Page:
Are You a Toxin Handler?

If So, Your Organization Needs You More Than Ever

by Teresa A Daniel, JD, PhD

Layoffs, harassment, discrimination, mergers and acquisitions, personality conflicts, or an abusive boss are just a few of the many types of workplace situations that can generate intense emotional pain for employees—feelings like anger, frustration, stress, disappointment, and anxiety. For those required to report to work during the deadly COVID-19 outbreak, there is also now an element of abject fear that going to work may result in their own death or the demise of someone they love. Most of these events are common—and even somewhat inevitable. It is the way organizations handle them (or do not) that can create a serious problem for both employees and, ultimately, the organizations that they serve.

HR, OD, and coaching practitioners are regularly confronted by distressed employees and organizational leaders who bring emotionally charged problems to them with the expectation that they will receive help to resolve the issue (but you don’t have to work in HR to serve in this capacity). By engaging in this work, toxin handlers enable other employees to stay focused and do their jobs. Without them, the organizational toxicity that is created by their unresolved emotions would continue to build, resulting in higher levels of turnover, increased health costs, more litigation, and reduced levels of employee morale, productivity, and productivity.

Peter Frost [1] first identified and coined the term for the special role some employees take on to alleviate this toxicity for employees—he referred to these individuals as toxin handlers. They act much like a kidney or the immune system in a human body—by neutralizing, dissipating, and dispersing organizational toxins that build up over time as a result of difficult decisions made by the organization, the consequences of which impact employees.

To get a better handle on this phenomenon and to see if HR practitioners could identify with it, we interviewed 26 highly educated and experienced HR professionals. What we found was really not that surprising—they reported that a central aspect of their role is to act as an organizational toxin handler. [2] In fact, 58% of the study’s participants said that they helped employees deal with toxic emotions daily!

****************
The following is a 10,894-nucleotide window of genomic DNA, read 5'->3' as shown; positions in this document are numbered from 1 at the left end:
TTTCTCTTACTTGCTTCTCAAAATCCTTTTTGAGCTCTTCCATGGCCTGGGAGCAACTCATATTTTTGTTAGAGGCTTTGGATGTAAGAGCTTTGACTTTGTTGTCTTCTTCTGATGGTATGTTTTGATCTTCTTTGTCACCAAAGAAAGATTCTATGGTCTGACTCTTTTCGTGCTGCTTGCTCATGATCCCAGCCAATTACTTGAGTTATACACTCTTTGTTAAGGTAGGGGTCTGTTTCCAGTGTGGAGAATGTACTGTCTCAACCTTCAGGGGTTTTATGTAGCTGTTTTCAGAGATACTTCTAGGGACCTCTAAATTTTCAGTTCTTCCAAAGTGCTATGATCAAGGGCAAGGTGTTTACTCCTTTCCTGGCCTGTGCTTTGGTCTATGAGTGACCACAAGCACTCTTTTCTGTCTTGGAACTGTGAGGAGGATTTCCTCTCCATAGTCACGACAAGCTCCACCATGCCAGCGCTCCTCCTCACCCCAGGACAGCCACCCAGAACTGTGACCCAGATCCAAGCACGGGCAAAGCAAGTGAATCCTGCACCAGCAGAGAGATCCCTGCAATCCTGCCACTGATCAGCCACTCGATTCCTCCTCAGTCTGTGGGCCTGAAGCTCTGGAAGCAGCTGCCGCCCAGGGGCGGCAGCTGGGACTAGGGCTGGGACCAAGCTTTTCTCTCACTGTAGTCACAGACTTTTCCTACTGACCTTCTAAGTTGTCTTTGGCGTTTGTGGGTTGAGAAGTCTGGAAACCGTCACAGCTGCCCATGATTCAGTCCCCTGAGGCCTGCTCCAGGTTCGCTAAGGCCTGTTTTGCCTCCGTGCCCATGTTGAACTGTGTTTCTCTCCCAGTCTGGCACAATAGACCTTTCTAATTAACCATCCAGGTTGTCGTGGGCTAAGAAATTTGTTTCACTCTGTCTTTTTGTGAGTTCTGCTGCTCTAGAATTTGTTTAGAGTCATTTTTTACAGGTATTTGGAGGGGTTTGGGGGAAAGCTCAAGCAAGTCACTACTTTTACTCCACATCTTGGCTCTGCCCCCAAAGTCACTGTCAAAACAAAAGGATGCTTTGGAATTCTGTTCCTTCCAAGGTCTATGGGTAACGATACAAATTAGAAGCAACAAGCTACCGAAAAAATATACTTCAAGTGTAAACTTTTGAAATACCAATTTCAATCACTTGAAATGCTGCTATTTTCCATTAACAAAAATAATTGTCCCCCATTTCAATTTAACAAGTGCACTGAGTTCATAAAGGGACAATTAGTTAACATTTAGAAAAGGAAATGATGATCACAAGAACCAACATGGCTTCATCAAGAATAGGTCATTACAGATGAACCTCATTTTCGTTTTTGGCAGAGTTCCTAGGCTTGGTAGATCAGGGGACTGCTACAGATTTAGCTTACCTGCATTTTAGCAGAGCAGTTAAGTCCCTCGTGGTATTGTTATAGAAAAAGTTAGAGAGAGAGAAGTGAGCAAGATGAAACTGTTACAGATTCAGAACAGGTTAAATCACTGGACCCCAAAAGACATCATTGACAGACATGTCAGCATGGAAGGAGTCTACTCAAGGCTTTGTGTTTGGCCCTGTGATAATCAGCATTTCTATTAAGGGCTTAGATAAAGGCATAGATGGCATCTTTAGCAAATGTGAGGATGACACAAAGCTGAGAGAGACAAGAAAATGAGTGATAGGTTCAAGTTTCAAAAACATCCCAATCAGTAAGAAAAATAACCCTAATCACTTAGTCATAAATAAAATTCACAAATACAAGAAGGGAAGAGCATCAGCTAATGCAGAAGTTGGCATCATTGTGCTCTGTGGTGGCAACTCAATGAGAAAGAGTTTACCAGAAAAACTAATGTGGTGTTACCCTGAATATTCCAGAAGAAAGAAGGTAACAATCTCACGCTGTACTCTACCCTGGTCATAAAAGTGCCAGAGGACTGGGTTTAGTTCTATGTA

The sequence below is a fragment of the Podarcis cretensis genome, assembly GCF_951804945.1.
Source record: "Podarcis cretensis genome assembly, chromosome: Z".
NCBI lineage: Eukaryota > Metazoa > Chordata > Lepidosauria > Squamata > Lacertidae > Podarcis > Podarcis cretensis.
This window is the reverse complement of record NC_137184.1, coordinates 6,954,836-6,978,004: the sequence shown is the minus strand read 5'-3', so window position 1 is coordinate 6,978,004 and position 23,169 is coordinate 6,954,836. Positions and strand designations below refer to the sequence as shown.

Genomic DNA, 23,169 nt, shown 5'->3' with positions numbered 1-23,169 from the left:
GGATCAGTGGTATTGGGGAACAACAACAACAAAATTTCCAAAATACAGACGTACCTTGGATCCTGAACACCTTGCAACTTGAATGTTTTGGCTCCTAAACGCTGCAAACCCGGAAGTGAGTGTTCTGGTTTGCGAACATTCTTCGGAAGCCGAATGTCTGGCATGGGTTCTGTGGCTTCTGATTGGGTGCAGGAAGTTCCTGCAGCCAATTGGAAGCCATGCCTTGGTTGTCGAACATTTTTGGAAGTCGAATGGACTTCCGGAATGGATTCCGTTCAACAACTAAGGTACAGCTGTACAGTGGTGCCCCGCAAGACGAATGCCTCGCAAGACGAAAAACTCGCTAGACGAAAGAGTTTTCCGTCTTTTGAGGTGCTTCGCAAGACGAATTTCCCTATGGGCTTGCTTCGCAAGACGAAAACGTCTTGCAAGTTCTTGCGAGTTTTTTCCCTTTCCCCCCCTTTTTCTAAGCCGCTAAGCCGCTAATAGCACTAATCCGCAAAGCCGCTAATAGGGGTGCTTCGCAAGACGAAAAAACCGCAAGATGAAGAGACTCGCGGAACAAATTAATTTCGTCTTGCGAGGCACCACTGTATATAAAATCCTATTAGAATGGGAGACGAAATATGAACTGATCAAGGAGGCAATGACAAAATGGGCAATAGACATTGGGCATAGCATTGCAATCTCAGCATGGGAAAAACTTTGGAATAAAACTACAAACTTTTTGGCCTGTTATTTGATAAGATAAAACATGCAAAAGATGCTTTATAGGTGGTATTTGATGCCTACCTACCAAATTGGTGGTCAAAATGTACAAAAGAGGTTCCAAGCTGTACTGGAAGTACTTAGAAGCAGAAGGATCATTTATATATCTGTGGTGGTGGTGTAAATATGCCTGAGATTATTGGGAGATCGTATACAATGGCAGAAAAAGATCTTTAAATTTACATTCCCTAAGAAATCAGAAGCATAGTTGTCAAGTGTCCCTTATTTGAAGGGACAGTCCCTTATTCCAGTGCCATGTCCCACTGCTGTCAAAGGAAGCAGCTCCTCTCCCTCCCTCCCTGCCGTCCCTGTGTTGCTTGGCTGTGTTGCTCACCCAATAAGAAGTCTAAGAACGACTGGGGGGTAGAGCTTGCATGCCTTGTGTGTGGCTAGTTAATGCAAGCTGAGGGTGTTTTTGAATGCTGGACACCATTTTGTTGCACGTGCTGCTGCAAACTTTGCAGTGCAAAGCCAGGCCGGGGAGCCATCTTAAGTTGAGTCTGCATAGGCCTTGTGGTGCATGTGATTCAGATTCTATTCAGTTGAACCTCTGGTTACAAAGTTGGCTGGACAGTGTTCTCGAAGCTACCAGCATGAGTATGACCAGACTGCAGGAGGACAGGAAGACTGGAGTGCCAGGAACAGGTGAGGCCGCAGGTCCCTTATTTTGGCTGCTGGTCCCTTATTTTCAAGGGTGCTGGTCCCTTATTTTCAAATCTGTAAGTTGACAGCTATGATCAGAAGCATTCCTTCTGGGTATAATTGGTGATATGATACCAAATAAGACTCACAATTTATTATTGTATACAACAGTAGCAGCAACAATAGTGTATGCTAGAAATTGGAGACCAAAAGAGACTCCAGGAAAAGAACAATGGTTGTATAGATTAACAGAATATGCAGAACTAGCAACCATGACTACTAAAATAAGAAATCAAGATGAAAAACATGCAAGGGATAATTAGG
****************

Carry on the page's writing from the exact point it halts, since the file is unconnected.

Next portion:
When engaged in this work, toxin handlers are involved in six core activities: empathetic listening, suggest solutions and provide resources, work behind the scenes and provide a safe space, confidential counseling, strategize communications and reframe difficult messages, and coach and advise managers. However, the toxin handling role is dangerous because of the personal risk it poses to the practitioner’s personal well-being over time due to physical and emotional exhaustion, feelings of sadness and anger, high stress, lack of sleep, and burnout; however, they persist in doing this work anyway because they know that it is critical to the effective functioning of both employees and their organizations.

Are you a toxin handler? If you are, your organization needs you more than ever to help employees deal with the complex and intensely charged emotional situations that are occurring both in our workplaces and in our world.

© Copyright by Teresa A Daniel, JD, PhD, June 2020. All Rights Reserved.


[1] Frost, P.J. (2003). Toxic emotions at work. Boston: Harvard Business School Press. 

[2] Daniel, T.A. (2017a, Winter). Managing toxic emotions at work: An examination of HR’s unique role as the “organizational shock absorber.” Employment Relations Today, 43(4), 13-19; Daniel, T.A. (2018). Managing toxic emotions at work: An empirical study of HR's role and its impact on personal well-being and organizational effectiveness. DOI: 10.13140/RG.2.2.16315.26408; Daniel, T.A. (2019a, March 6). Viewpoint: HR as toxin handlers. Society for Human Resource Management HR News. Daniel, T.A. (2019b, March 13). Viewpoint: How HR can protect itself from toxic emotions. Society for Human Resource Management HR News. Daniel, T.A. (2019c, March 25). Viewpoint: How toxin handlers reduce organizational pain. Society for Human Resource Management HR News.

About the Author

terri image

About the Author

Teresa A Daniel, JD, PhD currently serves as Dean & Professor-Human Resource Leadership Programs at Sullivan University ( based in Louisville, KY. She is also the Chair for the HRL concentration in the university’s PhD in Management program.

Dr. Daniel is a managing partner in Interconnections LLC, Kentucky, USA, where you can find more articles and interviews from Dr. Daniel. She is also the author of the forthcoming Palgrave Macmillan book titled Organizational Toxin Handlers: The Critical Role of HR, OD & Coaching Practitioners in Managing Toxic Workplace Situations (2020). Contact Dr. Daniel here